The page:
Over the years, I’ve written quite a bit (for example, here, here, here and here) on the questionable nature of the prosecutions and convictions of the Gen Re and AIG executives who were involved in the finite risk transaction that prompted Eliot Spitzer to demonize Hank Greenberg. As if Spitzer needed any prompting to grab some cheap headlines.
By now, the story regarding this transaction is well-known among those in the legal and business communities who have followed it. AIG booked the finite risk transaction as insurance, which increased its premium revenue by $500 million and added another $500 million to its property-casualty claims reserves. Generally accepted accounting principles at the time required insurance and reinsurance transactions to transfer significant risk from one party to another if either party accounted for the transaction as insurance. Absent risk transfer, such transactions had to be booked as financing, which defeats the purpose of the transaction. In the General Re-AIG deal, $600 million of potential losses were transferred from General Re to AIG in return for the $500 million premium paid by General Re.
The deal did not affect AIG’s net income and was the type of transaction that AIG — and many other companies in the insurance industry – had done for years without any adverse market reaction, much less a criminal investigation. Moreover, the transaction in question was disclosed to and approved by AIG and General Re’s independent auditors.
That made no difference to avaricious prosecutors, who proceeded to pursue a dubious prosecution because any executive even vaguely associated with AIG after the Wall Street meltdown of 2008 were easy marks. They were right – the four Gen Re executives and the AIG executive were all convicted of conspiracy, mail fraud, securities fraud, and making false statements to the Securities and Exchange Commission
Thankfully, some appellate court panels (unlike some others) are still willing to correct such injustices. In the decision below, the Second Circuit Court of Appeals reversed the convictions of the Gen Re and AIG executives and remanded the case for a new trial. The essence of the decision is that the prosecution used spurious stock price data to inflame the jury against the defendants and persuaded the trial court to use an incorrect jury instruction on a key intent issue in the case.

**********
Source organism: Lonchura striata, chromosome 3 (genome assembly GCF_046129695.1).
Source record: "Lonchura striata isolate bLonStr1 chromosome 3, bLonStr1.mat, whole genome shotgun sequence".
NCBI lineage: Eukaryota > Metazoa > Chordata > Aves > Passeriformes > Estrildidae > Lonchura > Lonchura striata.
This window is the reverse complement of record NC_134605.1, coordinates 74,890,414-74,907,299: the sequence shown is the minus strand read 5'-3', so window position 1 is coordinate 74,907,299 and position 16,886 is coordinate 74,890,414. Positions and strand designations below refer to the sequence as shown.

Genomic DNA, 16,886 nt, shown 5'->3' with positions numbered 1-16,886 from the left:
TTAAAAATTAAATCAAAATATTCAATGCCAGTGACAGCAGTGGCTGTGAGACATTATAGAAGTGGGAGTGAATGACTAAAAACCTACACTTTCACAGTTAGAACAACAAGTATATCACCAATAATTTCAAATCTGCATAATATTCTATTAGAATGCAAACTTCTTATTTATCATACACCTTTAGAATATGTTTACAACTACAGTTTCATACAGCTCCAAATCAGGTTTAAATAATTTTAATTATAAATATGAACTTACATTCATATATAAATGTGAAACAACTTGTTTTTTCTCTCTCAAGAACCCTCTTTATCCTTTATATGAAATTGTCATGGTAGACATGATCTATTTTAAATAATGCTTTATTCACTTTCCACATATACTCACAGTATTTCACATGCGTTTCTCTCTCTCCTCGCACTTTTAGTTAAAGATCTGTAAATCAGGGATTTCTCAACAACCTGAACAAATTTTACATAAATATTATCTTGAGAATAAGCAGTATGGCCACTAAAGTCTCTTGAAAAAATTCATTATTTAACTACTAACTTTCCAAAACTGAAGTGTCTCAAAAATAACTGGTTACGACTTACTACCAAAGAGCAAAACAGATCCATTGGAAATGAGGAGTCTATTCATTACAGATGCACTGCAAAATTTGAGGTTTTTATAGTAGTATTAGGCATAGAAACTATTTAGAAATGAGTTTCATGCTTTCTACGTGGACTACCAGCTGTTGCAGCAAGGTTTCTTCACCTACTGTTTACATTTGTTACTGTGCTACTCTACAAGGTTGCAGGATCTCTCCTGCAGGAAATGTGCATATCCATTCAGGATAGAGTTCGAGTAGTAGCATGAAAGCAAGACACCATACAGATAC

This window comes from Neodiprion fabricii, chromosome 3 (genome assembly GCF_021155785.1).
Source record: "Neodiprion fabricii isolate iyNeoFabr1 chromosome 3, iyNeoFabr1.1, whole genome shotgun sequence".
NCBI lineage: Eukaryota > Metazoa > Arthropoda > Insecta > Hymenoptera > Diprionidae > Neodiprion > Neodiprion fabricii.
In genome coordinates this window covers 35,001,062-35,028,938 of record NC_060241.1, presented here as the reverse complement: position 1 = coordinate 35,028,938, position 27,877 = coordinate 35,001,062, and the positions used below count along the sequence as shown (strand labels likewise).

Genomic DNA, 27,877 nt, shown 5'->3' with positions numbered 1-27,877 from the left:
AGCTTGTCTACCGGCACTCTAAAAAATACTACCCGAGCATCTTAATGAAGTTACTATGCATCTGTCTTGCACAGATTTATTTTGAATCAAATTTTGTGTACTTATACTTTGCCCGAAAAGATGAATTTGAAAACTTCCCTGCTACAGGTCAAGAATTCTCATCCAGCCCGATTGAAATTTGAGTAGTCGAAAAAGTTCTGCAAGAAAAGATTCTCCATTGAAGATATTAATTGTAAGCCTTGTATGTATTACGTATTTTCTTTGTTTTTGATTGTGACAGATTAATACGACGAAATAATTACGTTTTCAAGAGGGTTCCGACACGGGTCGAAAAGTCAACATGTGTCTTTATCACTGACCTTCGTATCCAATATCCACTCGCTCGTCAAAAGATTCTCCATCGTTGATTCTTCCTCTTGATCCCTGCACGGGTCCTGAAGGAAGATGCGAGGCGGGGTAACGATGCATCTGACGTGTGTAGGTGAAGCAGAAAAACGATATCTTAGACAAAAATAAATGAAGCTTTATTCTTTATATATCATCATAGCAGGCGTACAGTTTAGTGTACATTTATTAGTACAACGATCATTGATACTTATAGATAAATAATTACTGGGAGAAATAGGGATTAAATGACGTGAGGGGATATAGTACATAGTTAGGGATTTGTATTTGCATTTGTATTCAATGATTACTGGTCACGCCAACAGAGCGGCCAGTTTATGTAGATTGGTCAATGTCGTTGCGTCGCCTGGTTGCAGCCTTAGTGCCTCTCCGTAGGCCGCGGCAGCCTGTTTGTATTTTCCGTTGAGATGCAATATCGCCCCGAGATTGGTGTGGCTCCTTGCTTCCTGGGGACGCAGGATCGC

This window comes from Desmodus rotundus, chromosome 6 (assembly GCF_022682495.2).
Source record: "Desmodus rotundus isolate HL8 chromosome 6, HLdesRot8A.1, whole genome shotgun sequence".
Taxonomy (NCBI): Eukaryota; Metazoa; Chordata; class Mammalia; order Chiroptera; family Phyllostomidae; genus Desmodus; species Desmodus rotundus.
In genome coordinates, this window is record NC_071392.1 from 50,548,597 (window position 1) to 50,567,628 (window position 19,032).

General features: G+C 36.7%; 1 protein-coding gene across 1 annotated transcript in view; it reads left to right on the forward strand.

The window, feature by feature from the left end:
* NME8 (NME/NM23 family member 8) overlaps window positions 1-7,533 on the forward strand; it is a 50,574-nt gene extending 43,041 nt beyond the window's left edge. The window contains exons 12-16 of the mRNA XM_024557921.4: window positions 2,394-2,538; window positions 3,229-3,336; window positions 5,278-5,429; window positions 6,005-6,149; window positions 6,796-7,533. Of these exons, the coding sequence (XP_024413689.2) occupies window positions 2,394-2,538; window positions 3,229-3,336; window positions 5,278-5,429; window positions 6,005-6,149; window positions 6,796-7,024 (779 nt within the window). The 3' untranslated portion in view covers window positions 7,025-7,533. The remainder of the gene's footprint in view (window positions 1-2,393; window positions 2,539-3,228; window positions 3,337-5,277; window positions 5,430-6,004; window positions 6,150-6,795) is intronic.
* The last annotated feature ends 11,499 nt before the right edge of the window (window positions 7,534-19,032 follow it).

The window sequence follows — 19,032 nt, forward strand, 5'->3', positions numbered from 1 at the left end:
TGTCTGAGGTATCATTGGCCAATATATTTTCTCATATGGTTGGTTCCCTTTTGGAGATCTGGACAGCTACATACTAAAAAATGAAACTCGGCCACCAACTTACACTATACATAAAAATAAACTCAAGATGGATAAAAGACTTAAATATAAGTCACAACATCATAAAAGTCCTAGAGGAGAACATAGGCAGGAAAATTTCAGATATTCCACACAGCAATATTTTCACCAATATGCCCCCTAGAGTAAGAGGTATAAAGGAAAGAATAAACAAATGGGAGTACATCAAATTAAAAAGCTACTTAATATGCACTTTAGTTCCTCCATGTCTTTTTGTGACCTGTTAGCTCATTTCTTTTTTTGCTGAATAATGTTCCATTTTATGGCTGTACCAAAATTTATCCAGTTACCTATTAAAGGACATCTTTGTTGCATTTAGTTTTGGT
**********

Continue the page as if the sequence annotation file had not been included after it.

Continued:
However, as this appropriately scalding Wall Street Journal editorial points out, this case is really about abuse of prosecutorial discretion: “The collapse of this case renders even more appalling the way that prosecutors used it to force both companies to fire their CEOs–Joseph Brandon at Gen Re and Hank Greenberg at AIG. In the latter case, the resulting loss of shareholder wealth–and creation of taxpayer risk–has been staggering” and in this “latest embarrassing episode, the abuses include prejudicial evidence, botched jury instructions and ‘compelling inconsistencies’ suggesting that the government’s star witness ‘may well have testified falsely.'”
And although the Second Circuit came to the right result relying on a version of the facts most favorable to the prosecution, it’s important to note that most of the decision overrules the defendants’ other grounds for reversal where the prosecutors at trial may well have suborned perjury from the key prosecution witness.
It’s never easy being an appellant, even after a trial that is chock full of prosecutorial misconduct.
That’s why there shouldn’t be criminal trials in this type of case in the first place. Let the civil justice system sort out responsibility for any provable damages caused by wrongdoing among all of the parties involved.